The District of Columbia Public Schools has failed its students and it’s time for officials to acknowledge that, Councilwoman Mary Cheh said at a Feb. 8 hearing in which she and other councilmembers responded to a report that concluded 34 percent of last year’s seniors never should have graduated.
Cheh quoted a report that showed 100 percent of DCPS students attending the University of the District of Columbia required remedial education and were functionally illiterate. As well, the yawning gap between poor and rich students continues to persist, she said.
“We’re not doing a proper job and we’re papering over it,” Cheh said.
Antwan Wilson, chancellor for a year, implored the council not to lose faith in DCPS and pointed out the various reforms he’s implemented since the scandal rocked the city and the FBI launched an investigation of its own. They include implementing a new student information system, regularly training staff on policies and launching an Office of Integrity that would field complaints from whistleblowers, make sure policies are followed and release reports.
Wilson acknowledged that the system let students down and that the probe’s results have the city, families and the general public questioning whether the progress DCPS has made since the mayor took over the schools in 2007, is real.
“We have some significant challenges that we must address if we are to deliver upon the promise of a great education for all of our children,” Wilson said. “(But) we should not lose confidence in our system as a whole. Instead, we must recommit ourselves to doing the work required to best serve our student sand to achieve quality outcomes for students.”
The Feb. 8 hearing came 10 days after the Office of the State Superintendent of Education released an audit that found policy violations in 937 out of 2,758 graduating students’ records at nearly all schools. In Dunbar High School’s case, more than 4,000 changes were made to attendance records for 118 graduates, the report said.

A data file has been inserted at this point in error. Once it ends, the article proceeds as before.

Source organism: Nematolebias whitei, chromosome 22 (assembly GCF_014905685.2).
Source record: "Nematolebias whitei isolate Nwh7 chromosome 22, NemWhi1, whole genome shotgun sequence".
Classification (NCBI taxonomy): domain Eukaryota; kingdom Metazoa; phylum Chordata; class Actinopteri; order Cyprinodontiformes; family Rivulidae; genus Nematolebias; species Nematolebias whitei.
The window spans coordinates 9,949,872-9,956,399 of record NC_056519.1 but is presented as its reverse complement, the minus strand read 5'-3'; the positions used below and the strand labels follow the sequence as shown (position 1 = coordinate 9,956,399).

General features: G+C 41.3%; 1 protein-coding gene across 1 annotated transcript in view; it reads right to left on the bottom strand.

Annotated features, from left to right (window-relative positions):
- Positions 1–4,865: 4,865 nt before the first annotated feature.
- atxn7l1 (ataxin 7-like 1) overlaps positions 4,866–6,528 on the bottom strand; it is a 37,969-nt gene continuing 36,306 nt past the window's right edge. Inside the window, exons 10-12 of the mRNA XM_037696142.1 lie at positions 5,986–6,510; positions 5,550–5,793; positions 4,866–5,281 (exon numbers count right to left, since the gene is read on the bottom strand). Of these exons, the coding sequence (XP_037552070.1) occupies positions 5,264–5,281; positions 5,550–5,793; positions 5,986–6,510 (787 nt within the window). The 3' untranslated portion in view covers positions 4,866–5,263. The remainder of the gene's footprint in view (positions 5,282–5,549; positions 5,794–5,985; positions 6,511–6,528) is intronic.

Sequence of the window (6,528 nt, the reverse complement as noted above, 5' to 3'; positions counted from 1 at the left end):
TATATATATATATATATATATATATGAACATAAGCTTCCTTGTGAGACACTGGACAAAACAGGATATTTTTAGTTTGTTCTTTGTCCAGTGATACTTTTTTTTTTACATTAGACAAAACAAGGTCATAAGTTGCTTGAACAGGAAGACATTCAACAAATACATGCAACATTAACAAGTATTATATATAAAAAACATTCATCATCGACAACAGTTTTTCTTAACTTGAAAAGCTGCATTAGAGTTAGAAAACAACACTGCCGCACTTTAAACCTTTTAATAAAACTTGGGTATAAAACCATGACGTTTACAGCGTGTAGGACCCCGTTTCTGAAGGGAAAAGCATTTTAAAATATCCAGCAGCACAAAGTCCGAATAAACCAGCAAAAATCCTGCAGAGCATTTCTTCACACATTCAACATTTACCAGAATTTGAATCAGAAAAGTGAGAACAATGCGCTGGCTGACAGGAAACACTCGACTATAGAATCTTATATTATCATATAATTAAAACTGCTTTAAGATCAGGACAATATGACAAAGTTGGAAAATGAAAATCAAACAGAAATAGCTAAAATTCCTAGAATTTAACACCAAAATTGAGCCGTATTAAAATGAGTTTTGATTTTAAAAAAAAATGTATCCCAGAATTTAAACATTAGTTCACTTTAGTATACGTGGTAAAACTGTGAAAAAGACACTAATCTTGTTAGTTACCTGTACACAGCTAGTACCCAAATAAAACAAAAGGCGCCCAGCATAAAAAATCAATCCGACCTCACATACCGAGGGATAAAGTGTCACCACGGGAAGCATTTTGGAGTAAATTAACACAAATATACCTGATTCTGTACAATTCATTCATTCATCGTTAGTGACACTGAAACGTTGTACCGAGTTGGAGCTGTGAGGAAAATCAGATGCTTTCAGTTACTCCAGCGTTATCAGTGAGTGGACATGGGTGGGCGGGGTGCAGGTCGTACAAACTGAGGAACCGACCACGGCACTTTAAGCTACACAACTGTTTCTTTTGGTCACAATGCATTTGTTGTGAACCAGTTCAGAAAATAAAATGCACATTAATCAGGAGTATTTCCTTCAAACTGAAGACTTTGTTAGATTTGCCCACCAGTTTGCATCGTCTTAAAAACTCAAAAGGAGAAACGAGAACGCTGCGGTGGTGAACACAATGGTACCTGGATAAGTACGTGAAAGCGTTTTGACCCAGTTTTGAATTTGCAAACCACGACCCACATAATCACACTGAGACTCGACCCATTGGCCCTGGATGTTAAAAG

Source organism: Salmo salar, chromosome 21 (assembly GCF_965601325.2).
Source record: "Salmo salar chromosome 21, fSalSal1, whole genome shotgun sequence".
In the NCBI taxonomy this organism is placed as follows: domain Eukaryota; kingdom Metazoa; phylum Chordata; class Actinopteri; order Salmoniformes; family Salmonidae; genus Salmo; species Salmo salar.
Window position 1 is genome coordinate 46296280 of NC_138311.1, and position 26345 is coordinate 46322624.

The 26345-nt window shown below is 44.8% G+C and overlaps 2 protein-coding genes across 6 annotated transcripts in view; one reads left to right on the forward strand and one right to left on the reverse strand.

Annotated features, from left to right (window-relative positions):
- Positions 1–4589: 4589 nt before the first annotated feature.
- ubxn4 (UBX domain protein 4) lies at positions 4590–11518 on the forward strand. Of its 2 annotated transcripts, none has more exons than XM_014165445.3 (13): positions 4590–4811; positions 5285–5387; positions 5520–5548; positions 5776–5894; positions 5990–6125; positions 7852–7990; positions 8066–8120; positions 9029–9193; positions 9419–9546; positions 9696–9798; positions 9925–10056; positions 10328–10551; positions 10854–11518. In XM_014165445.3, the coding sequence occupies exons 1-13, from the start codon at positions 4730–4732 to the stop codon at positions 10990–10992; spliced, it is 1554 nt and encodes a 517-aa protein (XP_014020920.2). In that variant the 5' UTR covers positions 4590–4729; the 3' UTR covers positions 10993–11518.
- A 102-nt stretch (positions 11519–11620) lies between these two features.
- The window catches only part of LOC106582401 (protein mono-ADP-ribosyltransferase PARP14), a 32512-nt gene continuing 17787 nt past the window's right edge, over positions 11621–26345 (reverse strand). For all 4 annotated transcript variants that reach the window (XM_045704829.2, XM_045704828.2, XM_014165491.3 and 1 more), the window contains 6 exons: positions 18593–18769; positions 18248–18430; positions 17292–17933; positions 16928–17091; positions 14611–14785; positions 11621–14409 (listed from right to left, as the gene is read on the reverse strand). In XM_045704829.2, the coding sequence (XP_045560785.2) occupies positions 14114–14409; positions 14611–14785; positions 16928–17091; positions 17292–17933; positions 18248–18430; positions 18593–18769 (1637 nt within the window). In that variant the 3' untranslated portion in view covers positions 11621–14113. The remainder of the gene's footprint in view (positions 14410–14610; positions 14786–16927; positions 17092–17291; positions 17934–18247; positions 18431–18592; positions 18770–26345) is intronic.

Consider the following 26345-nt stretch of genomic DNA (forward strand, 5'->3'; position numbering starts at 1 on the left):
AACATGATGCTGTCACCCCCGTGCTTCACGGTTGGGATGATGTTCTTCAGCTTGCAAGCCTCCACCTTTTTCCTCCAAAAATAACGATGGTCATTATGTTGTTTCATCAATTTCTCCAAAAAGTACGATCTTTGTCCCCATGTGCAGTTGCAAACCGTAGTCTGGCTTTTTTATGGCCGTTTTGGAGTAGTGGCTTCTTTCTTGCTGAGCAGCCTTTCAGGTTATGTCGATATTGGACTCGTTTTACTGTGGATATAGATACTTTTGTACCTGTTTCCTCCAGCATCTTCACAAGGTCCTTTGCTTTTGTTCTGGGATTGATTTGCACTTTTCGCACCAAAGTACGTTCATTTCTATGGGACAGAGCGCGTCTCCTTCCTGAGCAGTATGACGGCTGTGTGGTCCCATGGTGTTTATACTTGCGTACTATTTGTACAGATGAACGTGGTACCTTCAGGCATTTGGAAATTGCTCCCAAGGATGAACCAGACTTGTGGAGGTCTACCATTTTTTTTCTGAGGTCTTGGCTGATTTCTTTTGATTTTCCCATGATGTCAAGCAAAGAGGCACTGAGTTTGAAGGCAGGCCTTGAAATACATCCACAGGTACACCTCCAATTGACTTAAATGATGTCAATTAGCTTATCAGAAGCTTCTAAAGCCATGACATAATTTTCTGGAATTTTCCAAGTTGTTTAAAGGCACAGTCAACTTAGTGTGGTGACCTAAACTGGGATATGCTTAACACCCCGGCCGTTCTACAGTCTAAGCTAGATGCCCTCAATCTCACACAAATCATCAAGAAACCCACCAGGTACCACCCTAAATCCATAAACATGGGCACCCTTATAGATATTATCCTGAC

Most high schools operated under a mindset of passing and graduating students, according to a DCPS concurrent review of attendance and grading policies. At Ballou High School, DCPS uncovered a culture of doing “whatever it takes” to pass students so they could receive diplomas.
The DCPS review found six high schools were the worst offenders at graduating students who exceeded the number of absences allowed, and failed to follow DCPS grading and credit recovery policies. Those schools were Anacostia High School, Ballou High School, Dunbar High School, Eastern High School, Roosevelt High School and H.D. Woodson High School.
DCPS Central Office failed to provide sufficient training and support or adequate oversight in grading and credit recovery policies, the DCPS review said.
In the wake of the reports, Wilson said he fired four people but does not to expect to let anyone else go.
Excessive absences are much less of an issue in the D.C. Public Charter School system.
Out of the 1,162 graduating seniors from the class of 2017, just eight posted more than 60 unexcused absences, said Scott Pearson, executive director of the D.C. Public Charter School Board. Six of those students came from alternative high schools, he added.
D.C. Superintendent of Education Hanseul Kang confirmed that she’s been cooperating with the FBI investigation, but declined to say anything beyond that. For their part, Wilson and Pearson said the FBI has not reached out to them.